August 8, 2018 by Jack Dziamba. New Post Goes Up Every Wednesday.
Book Publishing and the New Media – This is not an E-book
E-book sales have been in a steady decline because of high prices and lack of added value. Consumers have now come to realize that the e-book is merely a static copy of a paperback, without any additional content to add value. A pressing question, then, is “How Can Book Publishers Use the New Media to Enhance Readership and Increase Sales?” The Getty’s new publication, Icons of Style: A Century of Fashion Photography, is an excellent example of how it is done.
Icons of Style: A Century of Fashion Photography is a beautifully “illustrated survey of one hundred years of fashion photography. It includes more than three hundred photographs by the genre’s most famous practitioners as well as important but lesser-known figures, alongside a selection of costumes, fashion illustrations, magazine covers, and advertisements.” The cover itself is arresting, and immediately conveys the impression that the subject matter is Photography as Fine Art.
The Getty’s website for the book is an excellent model for into the use of the New Media to market a print book in the digital age. The Getty uses but a single page to present the book. This book is a model of some of the most important principles of digital design.
1. The page has a clean design, and a simple user interface.
2. The page is designed specifically for the digital media. It is an impressive, but simple display of the depth of the book.
3. Each of the selected 9 pages, can be enlarged to show the stunning detail and quality of the images in the book.
4. The copy is well-written, and presents the importance of the book in a single paragraph.
“In the 1930s the photographer Martin Munkácsi pioneered a gritty, photojournalistic style. In the 1960s Richard Avedon encouraged his models to express their personalities by smiling and laughing, which had often been discouraged previously. Helmut Newton brought an explosion of sexuality into fashion images and turned the tables on traditional gender stereotypes in the 1970s, and in the 1980s Bruce Weber and Herb Ritts made male sexuality an important part of fashion photography. Today, following the integration of digital technology, teams like Inez & Vinoodh and Mert & Marcus are reshaping our notion of what is acceptable—not just aesthetically but also technically and conceptually—in a fashion photograph.”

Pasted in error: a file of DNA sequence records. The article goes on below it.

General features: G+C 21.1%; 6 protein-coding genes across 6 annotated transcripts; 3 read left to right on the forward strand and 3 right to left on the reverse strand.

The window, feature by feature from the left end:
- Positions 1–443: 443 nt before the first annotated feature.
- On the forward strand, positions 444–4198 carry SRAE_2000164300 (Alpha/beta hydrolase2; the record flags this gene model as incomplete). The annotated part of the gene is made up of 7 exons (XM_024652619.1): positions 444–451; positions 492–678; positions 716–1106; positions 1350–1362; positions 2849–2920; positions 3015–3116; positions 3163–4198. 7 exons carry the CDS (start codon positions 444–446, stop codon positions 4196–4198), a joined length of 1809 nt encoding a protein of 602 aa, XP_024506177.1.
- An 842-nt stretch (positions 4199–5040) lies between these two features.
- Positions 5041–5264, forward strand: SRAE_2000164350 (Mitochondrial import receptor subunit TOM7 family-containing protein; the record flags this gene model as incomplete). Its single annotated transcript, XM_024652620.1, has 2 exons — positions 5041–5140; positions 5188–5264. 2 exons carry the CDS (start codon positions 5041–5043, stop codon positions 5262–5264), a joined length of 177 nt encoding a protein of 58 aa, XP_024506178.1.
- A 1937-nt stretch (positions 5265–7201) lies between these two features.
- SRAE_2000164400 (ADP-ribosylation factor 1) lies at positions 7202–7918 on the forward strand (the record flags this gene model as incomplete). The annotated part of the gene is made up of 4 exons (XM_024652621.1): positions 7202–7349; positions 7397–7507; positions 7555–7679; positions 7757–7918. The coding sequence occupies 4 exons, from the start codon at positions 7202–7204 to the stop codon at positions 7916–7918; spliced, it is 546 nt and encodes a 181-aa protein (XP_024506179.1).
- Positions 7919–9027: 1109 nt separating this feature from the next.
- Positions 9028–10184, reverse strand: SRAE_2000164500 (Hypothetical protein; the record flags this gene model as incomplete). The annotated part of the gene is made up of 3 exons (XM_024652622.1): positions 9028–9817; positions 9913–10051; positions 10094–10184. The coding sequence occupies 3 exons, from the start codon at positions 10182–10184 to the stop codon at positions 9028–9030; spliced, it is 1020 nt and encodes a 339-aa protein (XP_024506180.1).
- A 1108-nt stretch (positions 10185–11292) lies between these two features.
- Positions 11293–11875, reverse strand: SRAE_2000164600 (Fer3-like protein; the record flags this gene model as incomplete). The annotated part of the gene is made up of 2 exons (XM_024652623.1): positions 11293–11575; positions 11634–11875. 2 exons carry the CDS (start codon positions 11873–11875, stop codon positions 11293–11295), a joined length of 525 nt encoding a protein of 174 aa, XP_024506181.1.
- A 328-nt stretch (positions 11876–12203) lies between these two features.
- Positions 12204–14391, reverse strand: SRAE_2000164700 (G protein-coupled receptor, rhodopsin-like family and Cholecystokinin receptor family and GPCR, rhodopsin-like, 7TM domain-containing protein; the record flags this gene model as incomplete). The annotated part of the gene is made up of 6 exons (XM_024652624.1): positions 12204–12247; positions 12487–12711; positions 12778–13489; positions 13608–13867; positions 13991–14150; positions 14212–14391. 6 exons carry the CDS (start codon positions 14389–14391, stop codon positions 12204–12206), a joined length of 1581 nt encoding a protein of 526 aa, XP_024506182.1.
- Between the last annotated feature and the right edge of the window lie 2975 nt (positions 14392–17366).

5. The book lives!
By the incorporation of the video above, which also features pages turned by a human hand so that both the book and its pages come alive.
6. The provenance of the book and the credentials of the author are presented by live links to other publications of the author, enhancing the book’s credibility and importance.
“In 1911 the French publisher Lucien Vogel challenged Edward Steichen to create the first artistic, rather than merely documentary, fashion photographs, a moment that is now considered to be a turning point in the history of fashion photography.”
“Paul Martineau has curated numerous exhibitions at the J. Paul Getty Museum and is the author or coauthor of Herb Ritts: L.A. Style (Getty Publications, 2012), Robert Mapplethorpe: The Photographs (Getty Publications, 2016), and The Thrill of the Chase: The Wagstaff Collection of Photographs at the J. Paul Getty Museum (Getty Publications, 2016). ”